During the march, Dr. King delivered his iconic “I Have a Dream” speech to over 250,000 civil rights supporters from the steps of the Lincoln Memorial, where he called for civil and economic rights and an end to racism in the United States. To watch this defining moment of the civil rights movement in American history, visit

Dr. King’s voice and moral standing were instrumental in the passage of the Civil Rights Act of 1964, which outlawed racial discrimination in public accommodations and employment. At the age of 35, he received the 1964 Nobel Peace Prize for his leadership of the Civil Rights movement and his commitment to racial justice, making him the youngest person to have received the award.  He continued fighting for racial justice until his assassination on April 4, 1968 in Memphis, Tennessee.

Human Rights Day

December 10 is celebrated as Human Rights Day (HRD) each year and around the world in countries that are members of the United Nations.  HRD recognizes the United Nations General Assembly’s adoption of the Universal Declaration of Human Rights (UDHR) on December 10, 1948.

The UDHR followed the Second World War, the creation of the UN, and the international community’s determination to never again allow the atrocities seen in that war to reoccur.  The UDHR recognizes that “the inherent dignity of all members of the human family is the foundation of freedom, justice and peace in the world,” and declares that human rights are universal, to be enjoyed by all, no matter who they are or where they live.  The 30 rights and freedoms include, among others, the right to asylum, the right to freedom from torture, the right to free speech, the right to education, and the right to social security, health, and education.  Former First Lady Eleanor Roosevelt and women from many nations deserve much of the credit for the creation of the UDHR.

The UDHR is not a treaty, so it does not directly create legal obligations; however, because countries have consistently invoked its precepts for more than 70 years it has become “binding as a part of customary international law.”  The UDHR is available in more than 500 languages and is the most translated document in the world.  This year’s HRD theme relates to equality, as expressed in Article 1 of the UDHR, “All human beings are born free and equal in dignity and rights.”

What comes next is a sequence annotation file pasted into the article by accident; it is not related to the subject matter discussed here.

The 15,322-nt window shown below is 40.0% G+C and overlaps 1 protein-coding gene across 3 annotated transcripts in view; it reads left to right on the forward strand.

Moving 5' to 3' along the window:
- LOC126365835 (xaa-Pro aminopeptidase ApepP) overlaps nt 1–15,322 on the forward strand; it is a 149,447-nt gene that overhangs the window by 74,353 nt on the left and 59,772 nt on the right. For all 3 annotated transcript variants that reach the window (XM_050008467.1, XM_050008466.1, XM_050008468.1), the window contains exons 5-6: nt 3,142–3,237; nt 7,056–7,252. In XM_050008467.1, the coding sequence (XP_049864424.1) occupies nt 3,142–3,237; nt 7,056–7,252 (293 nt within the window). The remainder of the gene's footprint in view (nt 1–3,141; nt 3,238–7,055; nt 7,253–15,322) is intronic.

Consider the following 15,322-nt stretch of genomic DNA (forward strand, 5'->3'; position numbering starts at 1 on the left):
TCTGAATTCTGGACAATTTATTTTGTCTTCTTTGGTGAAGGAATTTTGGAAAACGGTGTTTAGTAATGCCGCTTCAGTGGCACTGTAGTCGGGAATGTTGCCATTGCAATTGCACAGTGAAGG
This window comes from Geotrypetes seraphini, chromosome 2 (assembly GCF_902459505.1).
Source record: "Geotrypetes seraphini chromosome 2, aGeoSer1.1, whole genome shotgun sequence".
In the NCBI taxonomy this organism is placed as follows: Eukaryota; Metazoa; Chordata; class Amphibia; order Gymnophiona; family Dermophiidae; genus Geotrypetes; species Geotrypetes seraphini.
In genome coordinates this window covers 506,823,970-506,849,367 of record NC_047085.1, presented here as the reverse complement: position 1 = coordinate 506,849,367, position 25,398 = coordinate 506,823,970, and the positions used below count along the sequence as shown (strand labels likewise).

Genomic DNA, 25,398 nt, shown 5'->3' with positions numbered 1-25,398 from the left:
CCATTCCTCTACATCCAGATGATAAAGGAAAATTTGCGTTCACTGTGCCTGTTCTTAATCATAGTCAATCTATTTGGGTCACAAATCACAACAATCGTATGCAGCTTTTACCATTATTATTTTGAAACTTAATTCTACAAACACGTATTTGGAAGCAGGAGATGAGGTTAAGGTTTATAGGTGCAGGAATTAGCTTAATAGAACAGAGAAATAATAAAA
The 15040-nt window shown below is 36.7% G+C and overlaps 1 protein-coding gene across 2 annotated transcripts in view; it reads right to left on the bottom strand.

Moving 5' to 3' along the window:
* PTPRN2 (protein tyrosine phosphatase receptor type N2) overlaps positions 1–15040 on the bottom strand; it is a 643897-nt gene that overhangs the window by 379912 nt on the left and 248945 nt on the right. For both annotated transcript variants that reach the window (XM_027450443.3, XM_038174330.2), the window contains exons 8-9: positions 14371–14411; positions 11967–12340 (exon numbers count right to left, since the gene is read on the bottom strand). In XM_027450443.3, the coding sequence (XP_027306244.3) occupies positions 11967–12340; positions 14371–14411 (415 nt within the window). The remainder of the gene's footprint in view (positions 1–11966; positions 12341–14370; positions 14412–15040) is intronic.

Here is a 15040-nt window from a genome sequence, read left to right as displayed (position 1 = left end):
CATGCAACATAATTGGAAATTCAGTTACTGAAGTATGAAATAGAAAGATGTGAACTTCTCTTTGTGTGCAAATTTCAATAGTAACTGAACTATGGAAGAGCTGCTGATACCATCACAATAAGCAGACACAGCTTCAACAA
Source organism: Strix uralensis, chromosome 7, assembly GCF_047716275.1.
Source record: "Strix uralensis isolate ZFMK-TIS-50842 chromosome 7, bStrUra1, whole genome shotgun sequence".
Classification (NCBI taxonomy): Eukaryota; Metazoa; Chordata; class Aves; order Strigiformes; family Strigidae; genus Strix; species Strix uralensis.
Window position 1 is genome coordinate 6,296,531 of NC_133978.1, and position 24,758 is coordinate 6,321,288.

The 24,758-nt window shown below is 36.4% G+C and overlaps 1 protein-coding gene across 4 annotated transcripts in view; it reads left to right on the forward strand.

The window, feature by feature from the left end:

To read the UDHR or to learn more about its adoption and application to contemporary conflicts, visit  To learn more about HRD around the world, visit

National Hispanic & Latino Heritage Month

In commemoration of National Hispanic & Latino Heritage Month, Pender & Coward recognizes and celebrates the many contributions, diverse cultures, and extensive histories of the American Latino communities.  Each year, Americans observe National Hispanic & Latino Heritage Month between September 15th and October 15th, significant dates because the independence days of several Latin American countries are celebrated during that time.  As one of our DEI goals this month is to educate, we’re providing this link to helpful historical information, resources, and nationwide celebrations for this important commemoration:


In commemoration of Juneteenth, which in 2021 falls on Saturday, June 19, Pender & Coward will close its offices on Friday, June 18, 2021.  In doing so, Pender & Coward joins with those in Virginia and other states around the country who honor the emancipation of persons who were enslaved in the United States. As one of the goals of Juneteenth is to educate, we’re providing the following links to Virginia House Resolution 56 (adopted in 2007), which officially recognizes Juneteenth in the Commonwealth and helpful historical information about this occasion